As mentioned, these are just initial guidelines that have been set out by Orange County’s Economic Recovery Task Force. Things could still change and likely will. One thing we don’t have yet…an opening date for either Walt Disney World or Universal Orlando Resort. We will keep you updated as things unfold regarding the reopening of the theme parks as we find them out. In addition, keep updated with our special coronavirus page here.

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Rikki Niblett

I am a co-host of the Be Our Guest Podcast and do lots of other fun Disney stuff all around the interwebs! You can follow me on Twitter or Instagram at @RikkiNibs or on Facebook at http://www.facebook.com/rikkinibs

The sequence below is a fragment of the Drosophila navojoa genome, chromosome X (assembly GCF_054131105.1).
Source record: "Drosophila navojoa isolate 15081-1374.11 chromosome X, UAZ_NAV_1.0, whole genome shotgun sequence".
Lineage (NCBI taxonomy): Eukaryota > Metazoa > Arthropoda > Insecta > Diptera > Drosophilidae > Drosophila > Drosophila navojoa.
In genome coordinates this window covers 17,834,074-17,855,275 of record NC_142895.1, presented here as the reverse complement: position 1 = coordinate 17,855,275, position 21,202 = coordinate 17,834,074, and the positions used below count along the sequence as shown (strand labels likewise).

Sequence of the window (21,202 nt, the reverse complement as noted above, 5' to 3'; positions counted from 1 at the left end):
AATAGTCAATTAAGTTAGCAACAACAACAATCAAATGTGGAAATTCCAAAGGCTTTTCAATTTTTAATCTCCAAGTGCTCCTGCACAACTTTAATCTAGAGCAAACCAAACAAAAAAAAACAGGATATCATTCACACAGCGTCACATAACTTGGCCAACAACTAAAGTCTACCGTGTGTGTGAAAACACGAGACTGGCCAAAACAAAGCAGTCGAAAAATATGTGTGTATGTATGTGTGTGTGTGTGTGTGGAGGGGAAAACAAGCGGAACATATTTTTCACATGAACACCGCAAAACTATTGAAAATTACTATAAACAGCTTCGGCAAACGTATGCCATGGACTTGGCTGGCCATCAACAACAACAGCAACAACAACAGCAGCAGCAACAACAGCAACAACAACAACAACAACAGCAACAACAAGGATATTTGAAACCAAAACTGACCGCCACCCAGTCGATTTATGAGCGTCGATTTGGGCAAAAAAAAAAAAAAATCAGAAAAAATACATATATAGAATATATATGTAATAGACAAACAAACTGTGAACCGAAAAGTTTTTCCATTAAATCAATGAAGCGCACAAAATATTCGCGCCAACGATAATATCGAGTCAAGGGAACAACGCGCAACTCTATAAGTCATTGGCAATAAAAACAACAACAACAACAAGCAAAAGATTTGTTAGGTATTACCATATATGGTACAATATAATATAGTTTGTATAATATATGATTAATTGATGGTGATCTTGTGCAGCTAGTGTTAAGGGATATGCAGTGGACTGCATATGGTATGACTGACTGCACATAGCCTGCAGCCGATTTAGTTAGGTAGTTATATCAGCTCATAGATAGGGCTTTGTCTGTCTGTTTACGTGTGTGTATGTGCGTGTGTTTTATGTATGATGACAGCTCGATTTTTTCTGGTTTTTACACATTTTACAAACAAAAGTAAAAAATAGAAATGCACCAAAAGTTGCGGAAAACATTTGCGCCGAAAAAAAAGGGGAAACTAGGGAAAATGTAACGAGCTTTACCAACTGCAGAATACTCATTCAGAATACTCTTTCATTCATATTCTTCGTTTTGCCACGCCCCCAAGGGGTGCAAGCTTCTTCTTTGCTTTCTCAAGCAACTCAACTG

25 thoughts on “Preliminary Guidelines Issued by Orange County’s Economic Recovery Task Force for Eventual Reopening Strategy

  • April 28, 2020 at 2:09 pm
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    I love Disneyworld but with these guidelines it’s not a place I’ll be until there’s treatment or a vaccine. Don’t think they are doing enough imo

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  • April 28, 2020 at 2:41 pm
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    What are the dates for phase 1 and 2

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  • April 28, 2020 at 2:49 pm
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    What about temperature tests on the guests?